Recommendations for links, articles, movies, books, music, etc.
This is thread for to post and discuss humorous moments or anecdotes from TV, movies, books, or even real life.
I want to start off with a tweet from a political reporter, about his exchange with a politician. Before I post the tweet, I want to say that while I feel like I’m having trouble finding comedies that really make me laugh, some of the things I’ve seen in politics prove that I haven’t completely lost my sense of humor. Indeed, a part of me wonders if I’m losing interest in fiction because reality is far more entertaining. With that, here’s the tweet: Continue reading “Funny Moments in TV, Film, Literature, and Real Life”
I believe I’ve talked about the following concept several times before, but I can’t find my posts or thread(s) on it, nor do I know if I even started a thread. Because of that, I’m starting a thread on this topic now. The basic concept is as follows:
- A group of people, preferably one that is preferably diverse in terms of their politics, ethnicity, gender, age, etc., meets periodically (maybe weekly, monthly, or quarterly), to receive, analyze, and discuss the most important information about current events and news.
- Preferably, a news agency (e.g., Start-Advertiser, Civil Beat, or even the Atlantic magazine) could oversee, lead, and facilitate these meetings, but a non-profit group (such as, the league of women’s voters, Common Cause, etc.) could also do so as well. This would.
Here’s another idea that I may not have mentioned before. Continue reading “News Meeting Groups”
Today, Veteran’s Day, I came across the twitter thread below, which I thought was apropos. The thread does an overview of WWI, and how it lead to WWII. What’s important in my view is that an international system based on the rule of law versus the rule of the jungle has been the key to peace. An international system characterized by the rule of the jungle–where might makes right–likely leads to war and military conflict–one that we should assume would involve the U.S. (Ludes lists the number of people that died in both wars, breaking them down by country.)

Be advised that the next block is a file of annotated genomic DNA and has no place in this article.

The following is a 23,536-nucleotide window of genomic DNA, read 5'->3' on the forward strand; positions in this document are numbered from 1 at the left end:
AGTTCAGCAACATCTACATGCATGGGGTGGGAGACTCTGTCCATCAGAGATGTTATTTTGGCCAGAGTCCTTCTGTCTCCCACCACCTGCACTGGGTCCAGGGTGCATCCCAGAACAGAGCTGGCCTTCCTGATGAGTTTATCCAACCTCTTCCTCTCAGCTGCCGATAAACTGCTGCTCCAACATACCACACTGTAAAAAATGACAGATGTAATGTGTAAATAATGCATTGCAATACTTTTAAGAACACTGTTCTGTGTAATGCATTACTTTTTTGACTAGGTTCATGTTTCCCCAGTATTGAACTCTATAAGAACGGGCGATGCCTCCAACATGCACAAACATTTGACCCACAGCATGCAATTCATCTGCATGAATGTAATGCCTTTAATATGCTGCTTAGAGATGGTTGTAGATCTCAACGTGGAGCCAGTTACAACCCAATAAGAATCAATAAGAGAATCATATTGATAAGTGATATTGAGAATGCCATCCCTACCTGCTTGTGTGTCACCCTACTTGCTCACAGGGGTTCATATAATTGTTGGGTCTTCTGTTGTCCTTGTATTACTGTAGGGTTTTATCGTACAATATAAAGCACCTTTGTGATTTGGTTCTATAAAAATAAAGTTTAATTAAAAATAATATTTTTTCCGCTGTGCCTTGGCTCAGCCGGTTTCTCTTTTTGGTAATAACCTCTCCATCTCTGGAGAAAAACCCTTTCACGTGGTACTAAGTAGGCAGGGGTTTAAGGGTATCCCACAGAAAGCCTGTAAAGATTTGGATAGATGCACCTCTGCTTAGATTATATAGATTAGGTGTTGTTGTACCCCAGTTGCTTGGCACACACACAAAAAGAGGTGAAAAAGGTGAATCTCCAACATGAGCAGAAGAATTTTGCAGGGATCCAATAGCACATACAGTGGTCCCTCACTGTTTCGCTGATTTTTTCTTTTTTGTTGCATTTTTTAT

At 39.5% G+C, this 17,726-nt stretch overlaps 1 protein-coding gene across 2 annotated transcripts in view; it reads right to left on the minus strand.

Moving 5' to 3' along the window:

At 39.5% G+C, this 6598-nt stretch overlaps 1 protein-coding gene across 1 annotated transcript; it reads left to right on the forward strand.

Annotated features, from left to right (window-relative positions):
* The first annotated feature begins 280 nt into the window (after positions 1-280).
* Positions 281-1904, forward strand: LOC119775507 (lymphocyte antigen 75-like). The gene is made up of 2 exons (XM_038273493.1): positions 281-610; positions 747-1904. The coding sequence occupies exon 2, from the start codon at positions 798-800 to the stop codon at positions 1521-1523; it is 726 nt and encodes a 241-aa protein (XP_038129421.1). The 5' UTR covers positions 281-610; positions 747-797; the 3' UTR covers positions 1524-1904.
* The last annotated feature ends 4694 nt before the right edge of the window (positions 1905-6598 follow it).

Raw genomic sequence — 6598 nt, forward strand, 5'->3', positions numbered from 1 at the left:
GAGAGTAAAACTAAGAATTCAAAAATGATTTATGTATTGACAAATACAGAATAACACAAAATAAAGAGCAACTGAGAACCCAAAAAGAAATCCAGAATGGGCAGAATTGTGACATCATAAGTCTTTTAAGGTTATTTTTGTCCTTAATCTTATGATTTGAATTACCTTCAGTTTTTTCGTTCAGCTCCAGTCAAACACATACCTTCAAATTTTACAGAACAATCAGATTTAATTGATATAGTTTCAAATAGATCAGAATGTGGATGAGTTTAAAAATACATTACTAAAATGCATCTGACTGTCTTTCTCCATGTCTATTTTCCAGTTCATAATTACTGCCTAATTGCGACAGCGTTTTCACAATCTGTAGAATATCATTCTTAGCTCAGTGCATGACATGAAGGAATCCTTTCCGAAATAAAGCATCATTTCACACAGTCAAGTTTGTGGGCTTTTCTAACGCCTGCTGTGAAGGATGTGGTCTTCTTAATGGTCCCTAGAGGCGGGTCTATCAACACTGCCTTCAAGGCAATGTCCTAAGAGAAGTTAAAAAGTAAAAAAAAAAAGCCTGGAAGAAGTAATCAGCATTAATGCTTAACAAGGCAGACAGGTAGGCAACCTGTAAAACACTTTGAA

I hope you take the time to read the thread. It’s fitting for our current politics and also fitting for a day when we should reflect on those who gave their lives to serve their country.
On 11/11/1918, the armistice that ended World War I came into force. A century later, an American president talks wistfully about nationalism and a return to the international relations practices of the 19th century–two ingredients that made World War I possible. 1/x pic.twitter.com/eqFfvkV8oP
— Jim Ludes (@JMLudes) November 11, 2018
Sessions is out. Rosenstein had been supervising the Mueller investigation because of Sessions' recusal. Not anymore. pic.twitter.com/lx6aQ3nV8x
— Daniel Dale (@ddale8) November 7, 2018
Uh oh. Not feeling good about this. Continue reading “Trump: Russia Investigation (3)”
Article written by Amanda Ripley
The easiest way for universities to make up for the cuts was to shift some of the cost to students—and to find richer students. “Once that sustainable public funding was taken out from under these schools, they started acting more like businesses,” says Maggie Thompson, the executive director of Generation Progress, a nonprofit education-advocacy group. State cutbacks did not necessarily make colleges more efficient, which was the hope; they made colleges more entrepreneurial.
Some universities began to enroll more full-paying foreign and out-of-state students to make up the difference. Over the past decade, for example, Purdue University has reduced its in-state student population by 4,300 while adding 5,300 out-of-state and foreign students, who pay triple the tuition. “They moved away from working to educate people in their region to competing for the most elite and wealthy students—in a way that was unprecedented,” Thompson says.
I have not followed the process closely, but here are some general thoughts: Continue reading “SCOTUS Confirmation Process for Brett Kavanaugh”
Yuval Harari Noah has an article in The Guardian about the way new technology and its impact on democracy. Actually, Harari’s conception of free will is the most intriguing parts of the article. In this thread, I want to ponder (out loud) and analyze the ideas he presents in this article. As always, others are welcomed to join. Continue reading “Notes on Yuval Noah Harari’s Attack on Free Will”